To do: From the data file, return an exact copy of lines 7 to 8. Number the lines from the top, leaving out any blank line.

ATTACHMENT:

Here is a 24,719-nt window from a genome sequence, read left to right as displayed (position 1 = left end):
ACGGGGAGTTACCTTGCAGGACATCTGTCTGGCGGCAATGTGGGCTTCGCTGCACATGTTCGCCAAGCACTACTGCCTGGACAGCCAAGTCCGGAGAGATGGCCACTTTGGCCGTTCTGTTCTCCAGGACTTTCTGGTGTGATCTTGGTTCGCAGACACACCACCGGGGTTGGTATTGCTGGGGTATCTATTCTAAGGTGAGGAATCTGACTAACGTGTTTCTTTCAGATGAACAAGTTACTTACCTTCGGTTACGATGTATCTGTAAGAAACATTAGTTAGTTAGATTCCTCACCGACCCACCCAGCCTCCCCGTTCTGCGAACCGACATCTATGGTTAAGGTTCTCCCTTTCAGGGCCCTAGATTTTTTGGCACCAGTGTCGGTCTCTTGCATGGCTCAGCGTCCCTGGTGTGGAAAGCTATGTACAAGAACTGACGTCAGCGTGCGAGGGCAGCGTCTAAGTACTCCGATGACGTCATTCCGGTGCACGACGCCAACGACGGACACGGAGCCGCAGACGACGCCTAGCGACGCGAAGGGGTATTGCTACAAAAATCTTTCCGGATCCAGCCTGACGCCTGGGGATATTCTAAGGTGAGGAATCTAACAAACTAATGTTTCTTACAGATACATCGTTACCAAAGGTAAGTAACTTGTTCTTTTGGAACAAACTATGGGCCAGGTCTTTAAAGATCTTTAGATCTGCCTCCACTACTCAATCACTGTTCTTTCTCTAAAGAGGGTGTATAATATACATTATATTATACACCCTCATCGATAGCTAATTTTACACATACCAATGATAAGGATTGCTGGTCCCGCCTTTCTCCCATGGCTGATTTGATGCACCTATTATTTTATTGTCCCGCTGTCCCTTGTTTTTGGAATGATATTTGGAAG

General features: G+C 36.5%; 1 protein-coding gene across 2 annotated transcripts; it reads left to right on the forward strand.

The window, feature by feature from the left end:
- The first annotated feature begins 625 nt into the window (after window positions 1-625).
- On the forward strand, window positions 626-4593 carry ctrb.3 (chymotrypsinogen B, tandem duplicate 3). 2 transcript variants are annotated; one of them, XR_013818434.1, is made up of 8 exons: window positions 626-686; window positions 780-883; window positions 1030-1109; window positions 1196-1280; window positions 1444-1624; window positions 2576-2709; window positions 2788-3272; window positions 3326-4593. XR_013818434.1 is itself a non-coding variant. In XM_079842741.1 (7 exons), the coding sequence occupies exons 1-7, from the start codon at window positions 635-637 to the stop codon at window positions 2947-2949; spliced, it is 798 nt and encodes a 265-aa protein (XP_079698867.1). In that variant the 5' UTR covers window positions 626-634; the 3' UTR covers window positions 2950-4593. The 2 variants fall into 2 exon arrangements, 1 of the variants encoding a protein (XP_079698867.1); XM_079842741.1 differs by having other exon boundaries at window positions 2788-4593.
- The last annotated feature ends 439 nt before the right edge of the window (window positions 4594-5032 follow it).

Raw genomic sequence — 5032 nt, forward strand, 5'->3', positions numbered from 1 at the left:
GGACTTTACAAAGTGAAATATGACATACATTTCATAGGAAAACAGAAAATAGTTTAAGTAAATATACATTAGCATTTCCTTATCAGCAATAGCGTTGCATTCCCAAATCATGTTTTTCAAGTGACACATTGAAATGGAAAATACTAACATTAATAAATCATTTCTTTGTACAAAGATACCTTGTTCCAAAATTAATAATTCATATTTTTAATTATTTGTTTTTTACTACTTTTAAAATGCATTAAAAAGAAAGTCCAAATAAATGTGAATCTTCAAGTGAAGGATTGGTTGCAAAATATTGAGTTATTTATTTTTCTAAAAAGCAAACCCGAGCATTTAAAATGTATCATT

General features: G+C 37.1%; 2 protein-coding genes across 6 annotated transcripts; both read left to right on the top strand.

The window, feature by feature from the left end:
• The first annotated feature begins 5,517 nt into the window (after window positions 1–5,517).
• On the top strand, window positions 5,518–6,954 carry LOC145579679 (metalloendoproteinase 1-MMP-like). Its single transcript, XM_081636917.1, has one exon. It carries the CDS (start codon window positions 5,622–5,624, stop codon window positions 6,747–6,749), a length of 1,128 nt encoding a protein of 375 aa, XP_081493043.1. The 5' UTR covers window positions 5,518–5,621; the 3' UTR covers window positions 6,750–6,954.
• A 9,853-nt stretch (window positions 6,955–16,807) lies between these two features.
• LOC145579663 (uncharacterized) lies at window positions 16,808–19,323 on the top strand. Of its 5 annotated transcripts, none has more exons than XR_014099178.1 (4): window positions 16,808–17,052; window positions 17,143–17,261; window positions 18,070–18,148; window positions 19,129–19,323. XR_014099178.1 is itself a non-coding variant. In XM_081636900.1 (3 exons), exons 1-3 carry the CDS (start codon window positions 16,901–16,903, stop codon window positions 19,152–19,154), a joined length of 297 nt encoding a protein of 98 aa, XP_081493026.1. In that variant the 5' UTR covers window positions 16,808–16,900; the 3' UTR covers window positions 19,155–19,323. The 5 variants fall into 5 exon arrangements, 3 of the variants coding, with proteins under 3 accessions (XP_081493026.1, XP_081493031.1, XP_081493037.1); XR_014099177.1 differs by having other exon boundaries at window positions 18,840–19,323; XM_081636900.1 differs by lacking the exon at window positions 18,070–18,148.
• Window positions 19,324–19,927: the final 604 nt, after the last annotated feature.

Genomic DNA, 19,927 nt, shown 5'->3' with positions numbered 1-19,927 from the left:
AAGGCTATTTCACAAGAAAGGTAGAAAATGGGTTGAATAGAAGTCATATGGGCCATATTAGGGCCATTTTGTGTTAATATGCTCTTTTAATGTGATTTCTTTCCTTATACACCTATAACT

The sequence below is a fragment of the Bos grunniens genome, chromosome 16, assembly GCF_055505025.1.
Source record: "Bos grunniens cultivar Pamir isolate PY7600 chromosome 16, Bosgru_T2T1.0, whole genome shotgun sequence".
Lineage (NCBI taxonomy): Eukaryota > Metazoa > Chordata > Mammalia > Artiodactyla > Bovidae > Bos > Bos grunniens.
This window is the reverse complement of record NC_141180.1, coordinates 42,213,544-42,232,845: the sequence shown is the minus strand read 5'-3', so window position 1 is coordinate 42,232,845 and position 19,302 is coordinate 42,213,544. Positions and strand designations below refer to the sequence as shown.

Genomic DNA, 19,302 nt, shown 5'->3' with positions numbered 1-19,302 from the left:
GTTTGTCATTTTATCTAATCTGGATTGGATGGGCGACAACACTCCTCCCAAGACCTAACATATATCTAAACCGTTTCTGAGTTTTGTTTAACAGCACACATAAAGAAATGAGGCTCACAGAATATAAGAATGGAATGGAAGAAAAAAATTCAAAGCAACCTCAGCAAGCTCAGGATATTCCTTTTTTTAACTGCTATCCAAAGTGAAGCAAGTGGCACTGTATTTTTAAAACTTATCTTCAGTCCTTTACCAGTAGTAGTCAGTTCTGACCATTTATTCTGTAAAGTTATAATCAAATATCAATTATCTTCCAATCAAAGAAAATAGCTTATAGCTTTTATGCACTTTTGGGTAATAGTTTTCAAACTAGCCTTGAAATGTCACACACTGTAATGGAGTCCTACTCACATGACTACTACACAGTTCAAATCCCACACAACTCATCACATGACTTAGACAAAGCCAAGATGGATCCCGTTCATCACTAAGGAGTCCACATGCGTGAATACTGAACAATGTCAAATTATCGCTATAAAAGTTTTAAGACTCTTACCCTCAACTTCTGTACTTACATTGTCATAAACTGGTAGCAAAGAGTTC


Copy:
- The last annotated feature ends 439 nt before the right edge of the window (window positions 4594-5032 follow it).

Raw genomic sequence — 5032 nt, forward strand, 5'->3', positions numbered from 1 at the left: